Wednesday, November 11, 2009

Martin of Tours and the Veiled Temple

Today’s saint, Martin of Tours, saw the Man behind the curtain, and it changed his life forever.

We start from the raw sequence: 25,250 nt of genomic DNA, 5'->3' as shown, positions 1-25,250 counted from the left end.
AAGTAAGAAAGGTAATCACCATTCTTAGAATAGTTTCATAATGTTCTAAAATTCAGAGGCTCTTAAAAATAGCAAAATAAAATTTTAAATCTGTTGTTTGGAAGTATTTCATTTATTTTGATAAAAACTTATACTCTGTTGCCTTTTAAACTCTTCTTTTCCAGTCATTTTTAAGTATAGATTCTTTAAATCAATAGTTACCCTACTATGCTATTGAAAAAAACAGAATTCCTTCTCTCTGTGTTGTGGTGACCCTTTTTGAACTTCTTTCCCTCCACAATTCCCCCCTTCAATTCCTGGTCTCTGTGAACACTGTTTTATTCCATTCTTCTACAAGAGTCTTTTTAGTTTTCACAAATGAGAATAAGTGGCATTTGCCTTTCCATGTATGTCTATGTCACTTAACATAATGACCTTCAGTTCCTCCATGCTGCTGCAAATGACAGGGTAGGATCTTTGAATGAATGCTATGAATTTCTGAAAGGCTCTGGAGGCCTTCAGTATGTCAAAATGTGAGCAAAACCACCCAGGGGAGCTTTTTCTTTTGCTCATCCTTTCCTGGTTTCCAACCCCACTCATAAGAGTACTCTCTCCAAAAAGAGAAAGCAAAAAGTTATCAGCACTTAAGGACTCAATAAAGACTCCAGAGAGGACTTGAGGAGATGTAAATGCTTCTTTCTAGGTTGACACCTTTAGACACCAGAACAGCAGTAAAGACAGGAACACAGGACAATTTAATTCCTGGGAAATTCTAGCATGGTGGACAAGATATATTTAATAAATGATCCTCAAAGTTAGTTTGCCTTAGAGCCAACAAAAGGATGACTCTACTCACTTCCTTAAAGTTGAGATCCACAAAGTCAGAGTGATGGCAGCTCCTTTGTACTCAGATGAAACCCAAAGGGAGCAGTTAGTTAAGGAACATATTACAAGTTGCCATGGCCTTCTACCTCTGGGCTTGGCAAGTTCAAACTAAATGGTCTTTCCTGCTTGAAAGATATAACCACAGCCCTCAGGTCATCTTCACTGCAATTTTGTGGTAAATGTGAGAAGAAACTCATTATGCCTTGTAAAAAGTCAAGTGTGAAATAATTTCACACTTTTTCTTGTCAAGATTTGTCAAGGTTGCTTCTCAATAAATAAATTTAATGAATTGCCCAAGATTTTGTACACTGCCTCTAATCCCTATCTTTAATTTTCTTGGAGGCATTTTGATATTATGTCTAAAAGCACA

He lived and breathed, sweat and struggled on this earth in the 4th century. He was born in Hungary but was raised in Italy, forced into military service at the age of 15. He became a Christian and was baptized at 18. Martin was known to be more of a monk than a soldier. At the age of 23, he made his great leap of faith, refusing a war bonus and making this request of his captain: "I have served you as a soldier; now let me serve Christ.” Newly welcomed into the faith, he saw a beggar on the outskirts of the city. Still in his military garb, moved to compassion, he took out his sword and cut his cloak in two pieces, covering the poor man and, to the scorn of onlookers, awkwardly covering himself in the cold with the other half. That night he had a dream. A man appeared to Martin, clothed with the garment he had torn in two. It was Christ himself. After all of these centuries, the disguise of Jesus remains the same – and the saints can see through it. Like a veil covering the Holy of Holies, Jesus walks among us in the broken, the neglected, the forgotten, the uneducated, the awkward. What will we do before this beautiful face? Turn away, walk to the other side of the street, change the conversation? Or shall we let our prejudices, rash judgments, and fears be torn in half, like the Temple Veil, and reveal Jesus to the world?
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